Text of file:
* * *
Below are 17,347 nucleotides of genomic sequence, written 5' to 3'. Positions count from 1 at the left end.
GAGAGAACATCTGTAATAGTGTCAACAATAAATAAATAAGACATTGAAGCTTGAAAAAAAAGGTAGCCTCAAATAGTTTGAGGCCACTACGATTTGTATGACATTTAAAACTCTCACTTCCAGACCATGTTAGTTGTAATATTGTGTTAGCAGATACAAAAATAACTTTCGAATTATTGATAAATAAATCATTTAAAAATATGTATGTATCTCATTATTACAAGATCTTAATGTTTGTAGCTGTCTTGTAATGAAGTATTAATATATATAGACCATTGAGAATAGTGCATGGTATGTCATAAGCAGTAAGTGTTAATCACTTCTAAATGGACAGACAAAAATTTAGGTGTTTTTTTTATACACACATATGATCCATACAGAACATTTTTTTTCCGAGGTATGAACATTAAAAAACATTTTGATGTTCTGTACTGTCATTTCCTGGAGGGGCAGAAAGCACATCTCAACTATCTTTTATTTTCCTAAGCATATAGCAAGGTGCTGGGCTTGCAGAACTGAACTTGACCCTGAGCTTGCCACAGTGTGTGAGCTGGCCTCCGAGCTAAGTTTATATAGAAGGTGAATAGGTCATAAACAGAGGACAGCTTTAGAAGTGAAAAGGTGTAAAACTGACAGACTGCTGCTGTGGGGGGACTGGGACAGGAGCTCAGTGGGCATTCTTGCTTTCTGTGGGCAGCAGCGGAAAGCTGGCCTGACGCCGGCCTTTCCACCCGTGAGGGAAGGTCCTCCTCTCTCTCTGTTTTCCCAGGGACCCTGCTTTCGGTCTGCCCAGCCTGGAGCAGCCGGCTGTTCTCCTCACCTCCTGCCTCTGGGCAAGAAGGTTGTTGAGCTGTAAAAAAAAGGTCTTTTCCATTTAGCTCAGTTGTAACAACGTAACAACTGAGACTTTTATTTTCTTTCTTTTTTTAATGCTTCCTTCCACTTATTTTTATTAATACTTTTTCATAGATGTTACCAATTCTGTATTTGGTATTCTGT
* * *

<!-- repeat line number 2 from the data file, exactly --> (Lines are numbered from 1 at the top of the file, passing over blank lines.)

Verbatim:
GAGAGAACATCTGTAATAGTGTCAACAATAAATAAATAAGACATTGAAGCTTGAAAAAAAAGGTAGCCTCAAATAGTTTGAGGCCACTACGATTTGTATGACATTTAAAACTCTCACTTCCAGACCATGTTAGTTGTAATATTGTGTTAGCAGATACAAAAATAACTTTCGAATTATTGATAAATAAATCATTTAAAAATATGTATGTATCTCATTATTACAAGATCTTAATGTTTGTAGCTGTCTTGTAATGAAGTATTAATATATATAGACCATTGAGAATAGTGCATGGTATGTCATAAGCAGTAAGTGTTAATCACTTCTAAATGGACAGACAAAAATTTAGGTGTTTTTTTTATACACACATATGATCCATACAGAACATTTTTTTTCCGAGGTATGAACATTAAAAAACATTTTGATGTTCTGTACTGTCATTTCCTGGAGGGGCAGAAAGCACATCTCAACTATCTTTTATTTTCCTAAGCATATAGCAAGGTGCTGGGCTTGCAGAACTGAACTTGACCCTGAGCTTGCCACAGTGTGTGAGCTGGCCTCCGAGCTAAGTTTATATAGAAGGTGAATAGGTCATAAACAGAGGACAGCTTTAGAAGTGAAAAGGTGTAAAACTGACAGACTGCTGCTGTGGGGGGACTGGGACAGGAGCTCAGTGGGCATTCTTGCTTTCTGTGGGCAGCAGCGGAAAGCTGGCCTGACGCCGGCCTTTCCACCCGTGAGGGAAGGTCCTCCTCTCTCTCTGTTTTCCCAGGGACCCTGCTTTCGGTCTGCCCAGCCTGGAGCAGCCGGCTGTTCTCCTCACCTCCTGCCTCTGGGCAAGAAGGTTGTTGAGCTGTAAAAAAAAGGTCTTTTCCATTTAGCTCAGTTGTAACAACGTAACAACTGAGACTTTTATTTTCTTTCTTTTTTTAATGCTTCCTTCCACTTATTTTTATTAATACTTTTTCATAGATGTTACCAATTCTGTATTTGGTATTCTGT